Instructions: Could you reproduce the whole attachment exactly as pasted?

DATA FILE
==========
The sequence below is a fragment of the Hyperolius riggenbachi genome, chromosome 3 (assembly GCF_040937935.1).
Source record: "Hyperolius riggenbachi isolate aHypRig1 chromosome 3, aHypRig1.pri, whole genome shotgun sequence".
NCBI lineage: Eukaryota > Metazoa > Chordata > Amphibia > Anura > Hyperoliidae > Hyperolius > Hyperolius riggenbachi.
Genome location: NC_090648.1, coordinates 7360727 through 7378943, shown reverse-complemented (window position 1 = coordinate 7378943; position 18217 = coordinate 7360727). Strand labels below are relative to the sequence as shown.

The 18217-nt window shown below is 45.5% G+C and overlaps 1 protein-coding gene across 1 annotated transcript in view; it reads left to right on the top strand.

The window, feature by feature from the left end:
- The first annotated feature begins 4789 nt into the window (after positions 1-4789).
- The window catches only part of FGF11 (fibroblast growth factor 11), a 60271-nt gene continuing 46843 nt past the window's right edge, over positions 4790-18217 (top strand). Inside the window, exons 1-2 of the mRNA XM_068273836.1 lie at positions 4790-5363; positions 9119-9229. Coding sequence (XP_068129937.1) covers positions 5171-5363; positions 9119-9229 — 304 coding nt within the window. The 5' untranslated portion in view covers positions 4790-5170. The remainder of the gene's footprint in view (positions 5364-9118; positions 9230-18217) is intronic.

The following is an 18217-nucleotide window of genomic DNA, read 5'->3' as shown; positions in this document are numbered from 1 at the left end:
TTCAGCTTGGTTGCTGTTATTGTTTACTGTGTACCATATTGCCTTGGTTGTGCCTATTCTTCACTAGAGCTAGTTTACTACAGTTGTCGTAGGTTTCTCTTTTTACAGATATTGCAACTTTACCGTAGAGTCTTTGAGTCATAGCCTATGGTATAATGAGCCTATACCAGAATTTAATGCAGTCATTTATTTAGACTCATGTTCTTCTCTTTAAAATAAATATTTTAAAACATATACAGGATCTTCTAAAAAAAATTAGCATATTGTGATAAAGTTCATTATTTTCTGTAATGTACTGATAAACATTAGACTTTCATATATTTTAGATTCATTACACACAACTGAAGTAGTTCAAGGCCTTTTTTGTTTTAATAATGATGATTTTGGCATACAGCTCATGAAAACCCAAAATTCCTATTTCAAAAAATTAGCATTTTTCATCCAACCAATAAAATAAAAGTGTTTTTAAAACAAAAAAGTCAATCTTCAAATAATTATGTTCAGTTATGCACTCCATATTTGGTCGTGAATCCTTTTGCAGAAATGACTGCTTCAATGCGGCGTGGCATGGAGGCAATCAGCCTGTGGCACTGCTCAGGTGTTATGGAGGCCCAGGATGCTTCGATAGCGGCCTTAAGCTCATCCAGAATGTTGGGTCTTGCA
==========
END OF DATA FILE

The sequence below is a fragment of the Hyperolius riggenbachi genome, chromosome 3 (assembly GCF_040937935.1).
Source record: "Hyperolius riggenbachi isolate aHypRig1 chromosome 3, aHypRig1.pri, whole genome shotgun sequence".
NCBI lineage: Eukaryota > Metazoa > Chordata > Amphibia > Anura > Hyperoliidae > Hyperolius > Hyperolius riggenbachi.
Genome location: NC_090648.1, coordinates 7360727 through 7378943, shown reverse-complemented (window position 1 = coordinate 7378943; position 18217 = coordinate 7360727). Strand labels below are relative to the sequence as shown.

The 18217-nt window shown below is 45.5% G+C and overlaps 1 protein-coding gene across 1 annotated transcript in view; it reads left to right on the top strand.

The window, feature by feature from the left end:
- The first annotated feature begins 4789 nt into the window (after positions 1-4789).
- The window catches only part of FGF11 (fibroblast growth factor 11), a 60271-nt gene continuing 46843 nt past the window's right edge, over positions 4790-18217 (top strand). Inside the window, exons 1-2 of the mRNA XM_068273836.1 lie at positions 4790-5363; positions 9119-9229. Coding sequence (XP_068129937.1) covers positions 5171-5363; positions 9119-9229 — 304 coding nt within the window. The 5' untranslated portion in view covers positions 4790-5170. The remainder of the gene's footprint in view (positions 5364-9118; positions 9230-18217) is intronic.

The following is an 18217-nucleotide window of genomic DNA, read 5'->3' as shown; positions in this document are numbered from 1 at the left end:
TTCAGCTTGGTTGCTGTTATTGTTTACTGTGTACCATATTGCCTTGGTTGTGCCTATTCTTCACTAGAGCTAGTTTACTACAGTTGTCGTAGGTTTCTCTTTTTACAGATATTGCAACTTTACCGTAGAGTCTTTGAGTCATAGCCTATGGTATAATGAGCCTATACCAGAATTTAATGCAGTCATTTATTTAGACTCATGTTCTTCTCTTTAAAATAAATATTTTAAAACATATACAGGATCTTCTAAAAAAAATTAGCATATTGTGATAAAGTTCATTATTTTCTGTAATGTACTGATAAACATTAGACTTTCATATATTTTAGATTCATTACACACAACTGAAGTAGTTCAAGGCCTTTTTTGTTTTAATAATGATGATTTTGGCATACAGCTCATGAAAACCCAAAATTCCTATTTCAAAAAATTAGCATTTTTCATCCAACCAATAAAATAAAAGTGTTTTTAAAACAAAAAAGTCAATCTTCAAATAATTATGTTCAGTTATGCACTCCATATTTGGTCGTGAATCCTTTTGCAGAAATGACTGCTTCAATGCGGCGTGGCATGGAGGCAATCAGCCTGTGGCACTGCTCAGGTGTTATGGAGGCCCAGGATGCTTCGATAGCGGCCTTAAGCTCATCCAGAATGTTGGGTCTTGCA